The endangered blobfish, once named world's ugliest animal, has leveraged its unusual looks to win the Internet's adoration. Can other less-traditionally appealing creatures do the same?

When It Comes to Conservation, Are Ugly Animals a Lost Cause?

Beauty may be in the eye of the beholder, but good marketing can do wonders

In 2001, Smithsonian scientists Doug Owsley and Kari Bruwelheide traveled to the Grove in Glenview, Illinois, Robert Kennicott's boyhood home, to open the naturalist's casket and determine the cause of his death.

Smithsonian's Behind-the-Scenes 'Sidedoor' Podcast Returns for Second Season

New episodes explore a 150-year-old cold case, the history of beer, war photography and more

New Zealand’s Yellow-Eyed Penguins May Be in Trouble

A new study estimates that the beloved birds could disappear locally within 25 years

The newly born red wolf pups

Endangered Red Wolf Pups Born in Durham

The six puppies are the first born at Museum of Life and Science in 15 years, part of a program to save the wolves which only number about 300

Aurochs illustration from Sigismund von Herberstein's book published in 1556

When the Nazis Tried to Bring Animals Back From Extinction

Their ideology of genetic purity extended to aspirations about reviving a pristine landscape with ancient animals and forests

Outside of the U.S., international whale capture is alive and well.

What Will It Take to End International Killer Whale Capture?

The West may have rejected whale captivity, but the painful relationship between humans and orcas is far from over

Woolly mammoth restoration at the Royal British Columbia Museum, Victoria, British Columbia.

Genes of the Last Woolly Mammoths Were Riddled with Bad Mutations, Study Finds

Before they died out, they lost their sense of smell and suffered from heartburn

This diminutive mammal could soon go extinct.

Only 30 of the World’s Most Adorable Porpoise Are Left on Earth

As “the panda of the sea” hurtles toward extinction, scientists stage a last-ditch effort to save the species

An illustration of Australia's past megafauna.

Changing Climate, Not Humans, Killed Australia’s Massive Mammals

But that mass extinction could help us predict what today’s human-wrought climate change may bring

Two thylacines at the Smithsonian National Zoo around 1905. A thylacine brain from the Smithsonian Institution was scanned as part of a study to learn more about the extinct marsupial, but it is unclear whether that brain belonged to one of the animals pictured.

How Scientists Reconstructed the Brain of a Long-Extinct Beast

This dog-like marsupial went extinct 80 years ago, but its preserved brains help us glean how its mind worked

Scimitar-horned oryx being released into their holding pen in Chad last March

Second Group of the Once-Extinct African Oryx to Be Released Into the Wild

Hunting wiped out wild populations of the scimitar-horned creatures, but breeding programs are helping them make a comeback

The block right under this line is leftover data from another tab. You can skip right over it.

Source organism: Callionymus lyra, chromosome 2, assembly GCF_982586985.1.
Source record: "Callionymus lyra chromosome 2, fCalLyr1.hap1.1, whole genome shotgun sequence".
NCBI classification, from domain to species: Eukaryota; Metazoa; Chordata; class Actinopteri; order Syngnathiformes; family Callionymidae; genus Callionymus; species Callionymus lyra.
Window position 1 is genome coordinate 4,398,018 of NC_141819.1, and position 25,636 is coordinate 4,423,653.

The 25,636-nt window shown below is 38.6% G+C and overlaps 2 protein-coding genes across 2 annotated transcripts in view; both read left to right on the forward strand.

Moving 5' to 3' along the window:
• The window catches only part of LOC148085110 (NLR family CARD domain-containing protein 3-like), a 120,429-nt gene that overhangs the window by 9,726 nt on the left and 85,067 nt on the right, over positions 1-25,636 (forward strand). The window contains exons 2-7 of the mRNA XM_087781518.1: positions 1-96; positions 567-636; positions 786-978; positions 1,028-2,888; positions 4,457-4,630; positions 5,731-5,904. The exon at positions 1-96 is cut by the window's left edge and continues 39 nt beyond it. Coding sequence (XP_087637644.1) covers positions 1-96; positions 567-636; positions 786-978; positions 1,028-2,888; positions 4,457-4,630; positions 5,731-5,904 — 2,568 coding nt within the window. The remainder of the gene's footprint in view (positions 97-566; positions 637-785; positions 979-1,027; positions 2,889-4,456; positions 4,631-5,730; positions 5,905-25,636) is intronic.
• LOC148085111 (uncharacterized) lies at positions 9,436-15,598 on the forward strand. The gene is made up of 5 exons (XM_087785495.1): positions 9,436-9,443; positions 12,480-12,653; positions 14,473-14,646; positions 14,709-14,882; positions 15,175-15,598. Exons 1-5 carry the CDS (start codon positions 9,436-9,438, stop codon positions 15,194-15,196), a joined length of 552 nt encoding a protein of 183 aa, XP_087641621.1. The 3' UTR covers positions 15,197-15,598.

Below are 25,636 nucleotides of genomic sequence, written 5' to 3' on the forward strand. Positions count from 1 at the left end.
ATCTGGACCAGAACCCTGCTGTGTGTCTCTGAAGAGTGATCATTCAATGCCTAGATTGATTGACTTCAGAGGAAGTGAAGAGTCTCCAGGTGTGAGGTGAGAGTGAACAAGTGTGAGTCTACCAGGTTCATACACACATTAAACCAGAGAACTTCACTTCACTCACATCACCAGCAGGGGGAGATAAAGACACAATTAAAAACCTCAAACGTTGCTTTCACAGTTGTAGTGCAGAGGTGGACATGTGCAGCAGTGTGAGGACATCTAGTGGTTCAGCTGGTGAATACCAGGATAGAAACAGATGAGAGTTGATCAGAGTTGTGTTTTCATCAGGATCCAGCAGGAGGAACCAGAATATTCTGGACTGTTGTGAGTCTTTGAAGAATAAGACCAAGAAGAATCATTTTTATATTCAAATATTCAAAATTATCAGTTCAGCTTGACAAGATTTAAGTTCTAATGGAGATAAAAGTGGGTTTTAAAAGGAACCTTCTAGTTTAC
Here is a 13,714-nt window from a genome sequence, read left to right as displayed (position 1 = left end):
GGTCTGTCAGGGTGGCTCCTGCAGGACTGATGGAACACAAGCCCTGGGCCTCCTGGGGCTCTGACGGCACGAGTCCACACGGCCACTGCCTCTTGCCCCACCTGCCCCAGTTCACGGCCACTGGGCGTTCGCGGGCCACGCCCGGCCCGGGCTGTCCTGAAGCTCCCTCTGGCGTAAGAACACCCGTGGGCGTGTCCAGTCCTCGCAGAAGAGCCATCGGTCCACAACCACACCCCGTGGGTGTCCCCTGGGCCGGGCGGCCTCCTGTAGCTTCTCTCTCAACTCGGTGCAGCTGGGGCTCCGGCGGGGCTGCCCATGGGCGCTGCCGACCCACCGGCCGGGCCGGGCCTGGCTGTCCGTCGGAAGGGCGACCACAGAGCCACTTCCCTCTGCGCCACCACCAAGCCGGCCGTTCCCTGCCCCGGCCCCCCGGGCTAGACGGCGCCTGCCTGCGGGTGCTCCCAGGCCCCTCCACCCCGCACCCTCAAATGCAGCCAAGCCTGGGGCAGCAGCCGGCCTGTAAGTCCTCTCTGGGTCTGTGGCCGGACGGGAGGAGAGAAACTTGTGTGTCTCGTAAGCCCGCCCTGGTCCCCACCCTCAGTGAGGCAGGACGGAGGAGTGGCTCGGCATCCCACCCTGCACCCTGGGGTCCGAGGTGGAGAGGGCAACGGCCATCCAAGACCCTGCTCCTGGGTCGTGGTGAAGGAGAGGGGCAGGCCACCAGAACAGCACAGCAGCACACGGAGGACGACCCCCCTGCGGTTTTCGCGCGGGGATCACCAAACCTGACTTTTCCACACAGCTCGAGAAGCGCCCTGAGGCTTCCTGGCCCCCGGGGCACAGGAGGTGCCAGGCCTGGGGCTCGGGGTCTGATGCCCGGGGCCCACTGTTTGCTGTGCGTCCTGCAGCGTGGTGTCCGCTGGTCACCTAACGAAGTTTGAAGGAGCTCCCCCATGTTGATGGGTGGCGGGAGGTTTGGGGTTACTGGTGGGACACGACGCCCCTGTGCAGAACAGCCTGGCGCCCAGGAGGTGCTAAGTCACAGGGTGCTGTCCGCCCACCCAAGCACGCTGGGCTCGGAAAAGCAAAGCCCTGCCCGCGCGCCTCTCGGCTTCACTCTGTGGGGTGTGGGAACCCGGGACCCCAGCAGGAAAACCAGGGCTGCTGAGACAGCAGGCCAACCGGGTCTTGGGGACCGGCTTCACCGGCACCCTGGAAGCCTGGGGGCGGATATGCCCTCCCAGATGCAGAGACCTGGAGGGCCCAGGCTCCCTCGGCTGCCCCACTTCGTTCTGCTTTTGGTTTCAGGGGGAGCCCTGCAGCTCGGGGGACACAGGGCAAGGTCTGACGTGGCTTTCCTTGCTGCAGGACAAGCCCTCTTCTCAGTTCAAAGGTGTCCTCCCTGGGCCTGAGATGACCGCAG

Illustration of the hyolith Haplophrentis

Tiny Cone-Shaped Creature Gets a Twig on the Tree of Life

Hyoliths have confused scientists for 175 years, but researchers have finally worked out a few of their close relatives

Giraffes Silently Slip Onto the Endangered Species List

Years of habitat destruction and poaching have reduced giraffe numbers by 30 percent, placing them in the vulnerable category for the first time

What Really Killed Off the Woolly Mammoth?

What caused woolly mammoths to die-off so quickly? New evidence suggests an unfavorable climate may have drove them to extinction

Before the recent reintroductions of P-horses, the last confirmed sighting in the wild was in 1969.

The Remarkable Comeback of Przewalski's Horse

Once nearly extinct, the population of these wild horses has rebounded on the dusty steppes of Mongolia

Many scientists believe we are standing on the edge of an unprecedented era of extinction.

Why Should Humans Care if We're Entering the Sixth Mass Extinction?

In this episode of Generation Anthropocene, learn what a new era of extinction means for diverse species—including our own

The three-spine stickleback usually forages and builds its nest near the lake bottom. But in Enos Lake, it appears to have merged with a related species that spends its time near the surface.

Extinction or Evolution? The Answer Isn't Always Clear

The same factors that kill off some species cause others to evolve at lightning speed

A black and white ruffed lemur in Madagascar's Vakona Forest Reserve. Worldwide, primates are particularly prone to overhunting, according to the first global assessment of bush meat hunting trends.

A New Report Says We're Hunting the World's Mammals to Death. What Can Be Done?

Solutions are multifaceted and region-specific, but conservation researchers have some ideas

Botswana Unexpectedly Reverses Course on Ivory Trade

The southern African nation now supports protection for the animals instead of limited sales of ivory


Adiós, Toughie: The Last Known Rabb’s Fringe-Limbed Tree Frog Dies in Atlanta

Since his discovery in 2005, Toughie the frog has been the face of amphibian extinction

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